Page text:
The Homeschooling "Exploration" Period

After you have done your research and decided to homeschool but before you purchase supplies and begin formal homeschooling, set aside six months as an exploration period. This exploration period will allow you and your children to get to know each other better, which is especially important if your children have been in school, and will give your children a chance to get to know themselves better. Financially, this exploration period will save you from spending money on materials you might not really need or use. Instead, you'll use this time to collect educational catalogues and circle the items you think you might want. But don't buy anything yet! After a few months of spending time with your children, you'll have a better idea what their interests are and how they learn best.

Use this exploration period to get to know your community better. Now that you have the time, you and your children can explore museums, take hikes, and put together your own field trips. You'll also have a chance for more reading; you'll be able to read those homeschooling books and magazines you've heard so much about, and your children will be able to read books of their own choosing. This is a rare treat for children who are used to having a teacher tell them what to read. Your children will also have time to make new friends and develop new hobbies. Some parents like the idea of taking an exploration period, but worry that their children will fall behind. They won't. You are not taking time off from learning, you are building a strong foundation for learning-a foundation based on an intimate knowledge of your children and what works best for them. And you will begin your more formal studies knowing that your children are well rested-physically, emotionally, and spiritually. Your children may never have another opportunity like this. Give yourselves this special time to rekindle your passion for life and learning. You will be creating memories that will last a lifetime.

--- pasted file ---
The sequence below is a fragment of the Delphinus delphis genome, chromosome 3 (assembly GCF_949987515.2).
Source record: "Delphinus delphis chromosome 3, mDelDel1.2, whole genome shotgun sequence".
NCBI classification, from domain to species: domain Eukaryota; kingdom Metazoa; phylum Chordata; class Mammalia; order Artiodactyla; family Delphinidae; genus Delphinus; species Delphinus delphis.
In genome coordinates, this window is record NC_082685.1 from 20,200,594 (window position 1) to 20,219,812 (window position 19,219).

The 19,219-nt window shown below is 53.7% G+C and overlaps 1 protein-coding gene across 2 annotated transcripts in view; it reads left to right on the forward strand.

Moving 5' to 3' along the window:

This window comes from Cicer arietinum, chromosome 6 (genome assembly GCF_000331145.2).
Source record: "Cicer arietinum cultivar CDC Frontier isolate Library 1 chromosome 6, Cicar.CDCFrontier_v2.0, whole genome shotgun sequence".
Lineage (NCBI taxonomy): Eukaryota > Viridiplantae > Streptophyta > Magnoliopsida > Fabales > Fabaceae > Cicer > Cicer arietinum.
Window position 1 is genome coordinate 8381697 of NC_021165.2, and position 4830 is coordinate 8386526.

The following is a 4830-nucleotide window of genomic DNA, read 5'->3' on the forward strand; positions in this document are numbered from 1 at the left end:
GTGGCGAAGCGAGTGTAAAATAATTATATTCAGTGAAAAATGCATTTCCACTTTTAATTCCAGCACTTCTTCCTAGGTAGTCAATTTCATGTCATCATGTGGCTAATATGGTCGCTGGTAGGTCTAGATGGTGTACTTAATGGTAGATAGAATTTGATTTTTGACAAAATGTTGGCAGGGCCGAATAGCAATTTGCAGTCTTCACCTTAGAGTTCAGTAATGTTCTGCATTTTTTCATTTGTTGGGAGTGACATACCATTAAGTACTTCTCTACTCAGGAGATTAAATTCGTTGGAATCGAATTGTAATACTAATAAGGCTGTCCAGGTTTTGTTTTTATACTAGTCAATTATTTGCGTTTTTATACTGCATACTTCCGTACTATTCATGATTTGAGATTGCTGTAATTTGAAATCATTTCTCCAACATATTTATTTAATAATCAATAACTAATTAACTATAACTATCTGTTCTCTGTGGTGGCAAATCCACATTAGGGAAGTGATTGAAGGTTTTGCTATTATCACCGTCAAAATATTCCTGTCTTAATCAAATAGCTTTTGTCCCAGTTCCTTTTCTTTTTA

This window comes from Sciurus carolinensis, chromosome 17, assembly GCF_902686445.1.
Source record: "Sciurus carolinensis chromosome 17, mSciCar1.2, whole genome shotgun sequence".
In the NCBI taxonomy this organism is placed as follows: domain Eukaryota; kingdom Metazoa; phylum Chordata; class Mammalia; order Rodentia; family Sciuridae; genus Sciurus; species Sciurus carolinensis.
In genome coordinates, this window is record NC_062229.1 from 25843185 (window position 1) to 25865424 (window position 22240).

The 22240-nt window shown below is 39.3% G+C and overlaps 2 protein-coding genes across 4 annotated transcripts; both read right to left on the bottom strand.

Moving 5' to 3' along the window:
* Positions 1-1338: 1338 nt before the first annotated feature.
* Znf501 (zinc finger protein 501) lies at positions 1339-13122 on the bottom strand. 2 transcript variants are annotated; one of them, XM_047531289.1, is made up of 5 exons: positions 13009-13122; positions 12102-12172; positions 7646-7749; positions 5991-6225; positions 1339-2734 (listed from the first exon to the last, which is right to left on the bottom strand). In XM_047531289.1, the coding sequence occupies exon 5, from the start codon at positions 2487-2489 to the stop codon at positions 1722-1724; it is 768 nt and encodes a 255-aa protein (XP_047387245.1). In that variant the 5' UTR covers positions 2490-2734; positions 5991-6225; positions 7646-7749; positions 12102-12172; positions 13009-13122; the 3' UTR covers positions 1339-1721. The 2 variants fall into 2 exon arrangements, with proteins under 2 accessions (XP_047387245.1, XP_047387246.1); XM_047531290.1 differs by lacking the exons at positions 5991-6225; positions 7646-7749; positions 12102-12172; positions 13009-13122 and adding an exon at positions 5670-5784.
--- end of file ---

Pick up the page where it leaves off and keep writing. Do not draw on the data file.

Post the following in a prominent spot in your home during your first year homeschooling:

Homeschooling "Doubt Busters"

  • There are no picture-perfect homeschooling families. There are no picture-perfect homeschooling children, and you are not a picture-perfect parent. There is no such person, so don't try to be one. (The "supermom" syndrome is dead. Good riddance.)

  • Can any teacher be as committed to your child's success as you?

  • You don't have to have a lot of money, a full-time maid (although once-a-week help is nice), a teaching credential, or the patience of Mother Teresa to homeschool your children successfully.

  • Your mother-in-law and other family members will come around. You may be pleasantly surprised that the person in your family who objected the most to your homeschooling your kids can become your biggest supporter.

  • The government is not going to show up at your doorstep and take your kids away if you homeschool them. Just handle the legal issues pertinent to your state and school district when applicable, and relax.

  • The one-on-one attention your child receives at home, even if it is one hour a day, two hours a day, or minutes weaved together throughout the day, far exceeds what he would ever learn in a classroom in a given day.

  • Even if you and your child access tutors, online curricula, and community classes for her homeschool education, you will have a good feel for what she is learning. She will share it with you or you will be right there at her side as she learns. You won't miss a major hole in her education.

  • Homeschoolers have made it! Children who have never stepped foot in a traditional classroom are out in the world, right now, as adults, living successful, fulfilled, purposeful, and, in many cases, extraordinary lives! Homeschooling works.

        Excerpted from: Homeschooling for Success: How Parents can Create a Superior Education for Their Child by Rebecca Kochenderfer and Elizabeth Kanna
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